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Person

Matthew E Neilson

Fishery Biologist

Wetland and Aquatic Research Center

Email: mneilson@usgs.gov
Office Phone: 352-264-3519
Fax: 352-378-4956
ORCID: 0000-0002-5139-5677

Location
7920 NW 71st Street
Gainesville , FL 32653
US

Supervisor: Wesley M Daniel
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We are working to incorporate environmental DNA (eDNA) data into the Nonindigenous Aquatic Species (NAS) database, which houses over 570,000 records of nonindigenous species nationally, and already is used by a broad user-base of managers and researchers regularly for invasive species monitoring. eDNA studies have allowed for the identification and biosurveillance of numerous invasive and threatened species in managed ecosystems. Managers need such information for their decision-making efforts, and therefore require that such data be produced and reported in a standardized fashion to improve confidence in the results. As we work to gain community consensus on such standards, we are finalizing the process for submitting...
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This map was created to help assess impacts on nonindigenous aquatic species distributions due to flooding associated with Hurricane Maria. Storm surge and flood events can assist expansion and distribution of nonindigenous aquatic species through the connection of adjacent watersheds, backflow of water upstream of impoundments, increased downstream flow, and creation of freshwater bridges along coastal regions. This map will help natural resource managers determine potential new locations for individual species, or to develop a watch list of potential new species within a watershed. These data include a subset of data from the Nonindigenous Aquatic Species Database, that fall within the general area of the 2017...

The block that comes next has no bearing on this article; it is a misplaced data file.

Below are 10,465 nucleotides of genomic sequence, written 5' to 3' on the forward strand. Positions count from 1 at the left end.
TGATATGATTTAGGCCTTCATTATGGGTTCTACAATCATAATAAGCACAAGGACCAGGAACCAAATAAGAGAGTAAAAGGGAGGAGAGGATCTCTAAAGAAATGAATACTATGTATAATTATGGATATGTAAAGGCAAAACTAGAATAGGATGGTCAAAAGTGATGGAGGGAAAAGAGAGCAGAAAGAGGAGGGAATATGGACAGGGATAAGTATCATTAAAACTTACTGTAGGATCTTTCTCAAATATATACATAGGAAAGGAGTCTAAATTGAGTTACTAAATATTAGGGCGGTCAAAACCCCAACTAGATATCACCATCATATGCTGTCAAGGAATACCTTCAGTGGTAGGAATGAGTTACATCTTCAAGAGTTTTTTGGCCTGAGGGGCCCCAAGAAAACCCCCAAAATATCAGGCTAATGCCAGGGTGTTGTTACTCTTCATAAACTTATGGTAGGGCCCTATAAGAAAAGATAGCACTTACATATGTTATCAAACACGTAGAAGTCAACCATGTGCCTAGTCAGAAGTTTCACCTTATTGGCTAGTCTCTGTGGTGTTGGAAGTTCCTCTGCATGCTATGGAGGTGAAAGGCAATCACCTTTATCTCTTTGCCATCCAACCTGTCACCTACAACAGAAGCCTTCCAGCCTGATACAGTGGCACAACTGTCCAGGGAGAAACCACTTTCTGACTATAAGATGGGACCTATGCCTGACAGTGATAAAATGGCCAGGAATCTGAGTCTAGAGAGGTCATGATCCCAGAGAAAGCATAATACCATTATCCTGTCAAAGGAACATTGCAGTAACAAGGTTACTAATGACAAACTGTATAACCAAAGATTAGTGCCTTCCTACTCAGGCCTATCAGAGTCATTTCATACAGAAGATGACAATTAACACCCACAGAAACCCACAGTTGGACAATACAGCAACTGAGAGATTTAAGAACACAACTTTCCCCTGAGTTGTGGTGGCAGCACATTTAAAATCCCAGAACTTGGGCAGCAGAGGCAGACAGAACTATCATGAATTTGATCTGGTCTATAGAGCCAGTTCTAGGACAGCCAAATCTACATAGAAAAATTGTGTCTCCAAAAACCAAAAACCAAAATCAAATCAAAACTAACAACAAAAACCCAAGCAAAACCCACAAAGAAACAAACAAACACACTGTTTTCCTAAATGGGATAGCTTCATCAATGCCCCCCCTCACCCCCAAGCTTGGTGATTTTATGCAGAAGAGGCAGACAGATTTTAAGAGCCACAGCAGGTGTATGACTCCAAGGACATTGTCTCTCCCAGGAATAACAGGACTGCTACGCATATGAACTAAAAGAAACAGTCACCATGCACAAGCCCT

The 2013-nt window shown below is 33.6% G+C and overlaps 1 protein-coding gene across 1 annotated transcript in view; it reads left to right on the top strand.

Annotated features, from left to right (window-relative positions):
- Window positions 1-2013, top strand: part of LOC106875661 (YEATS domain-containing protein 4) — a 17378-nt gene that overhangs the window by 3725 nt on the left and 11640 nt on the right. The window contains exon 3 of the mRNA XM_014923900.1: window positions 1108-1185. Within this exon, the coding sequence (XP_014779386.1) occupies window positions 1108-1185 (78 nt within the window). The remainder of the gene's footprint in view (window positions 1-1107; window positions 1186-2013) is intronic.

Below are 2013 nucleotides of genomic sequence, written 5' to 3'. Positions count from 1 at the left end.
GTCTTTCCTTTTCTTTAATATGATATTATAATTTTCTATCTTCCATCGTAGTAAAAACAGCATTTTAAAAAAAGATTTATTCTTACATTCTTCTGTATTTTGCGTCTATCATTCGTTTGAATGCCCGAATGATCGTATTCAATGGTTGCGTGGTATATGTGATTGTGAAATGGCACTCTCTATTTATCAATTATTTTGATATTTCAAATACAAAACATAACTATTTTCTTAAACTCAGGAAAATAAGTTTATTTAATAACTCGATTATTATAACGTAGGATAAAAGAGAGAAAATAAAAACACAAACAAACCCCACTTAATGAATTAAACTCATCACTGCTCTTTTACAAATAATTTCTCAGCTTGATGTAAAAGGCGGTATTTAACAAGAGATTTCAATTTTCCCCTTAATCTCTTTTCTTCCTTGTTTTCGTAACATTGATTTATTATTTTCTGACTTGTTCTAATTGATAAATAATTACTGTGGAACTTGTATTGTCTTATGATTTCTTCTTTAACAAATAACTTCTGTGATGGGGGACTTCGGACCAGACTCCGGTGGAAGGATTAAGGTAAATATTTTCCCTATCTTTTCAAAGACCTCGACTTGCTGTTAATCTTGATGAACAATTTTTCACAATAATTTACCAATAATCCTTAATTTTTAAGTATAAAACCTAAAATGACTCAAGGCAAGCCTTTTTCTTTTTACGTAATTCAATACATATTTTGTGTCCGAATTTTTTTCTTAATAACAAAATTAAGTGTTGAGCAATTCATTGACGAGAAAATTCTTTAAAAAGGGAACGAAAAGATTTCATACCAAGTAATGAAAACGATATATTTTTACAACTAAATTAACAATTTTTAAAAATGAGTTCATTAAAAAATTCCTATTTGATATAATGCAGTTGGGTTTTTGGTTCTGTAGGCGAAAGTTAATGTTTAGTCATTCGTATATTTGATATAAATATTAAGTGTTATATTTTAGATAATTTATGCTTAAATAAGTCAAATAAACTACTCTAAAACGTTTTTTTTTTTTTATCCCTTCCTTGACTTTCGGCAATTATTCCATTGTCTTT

This presentation is a product of the 2014 CDI Project: NASWeb API Web Services Access to the Nonindigenous Aquatic Species Database. It was presented on Mar. 11, 2015 as part of the CDI Monthly Forum.
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This map was created to help assess impacts on nonindigenous aquatic species distributions due to flooding associated with Hurricane Irma. Storm surge and flood events can assist expansion and distribution of nonindigenous aquatic species through the connection of adjacent watersheds, backflow of water upstream of impoundments, increased downstream flow, and creation of freshwater bridges along coastal regions. This map will help natural resource managers determine potential new locations for individual species, or to develop a watch list of potential new species within a watershed. These data include a subset of data from the Nonindigenous Aquatic Species Database, that fall within the general area of the 2017...
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Background: The Nonindigenous Aquatic Species (NAS) Database functions as a repository and clearinghouse for the occurrence of nonindigenous aquatic species information from across the United States. The Database contains locality information on more than 1,300 species introduced as early as 1800, including freshwater vertebrates and invertebrates, aquatic plants, and marine fishes. Taxa include both foreign species and North American native species that have been translocated outside of their natural range. Locality data are derived from many sources, including scientific literature; Federal, State, and local natural resource monitoring programs; museum collections; news agencies; and direct submission through...
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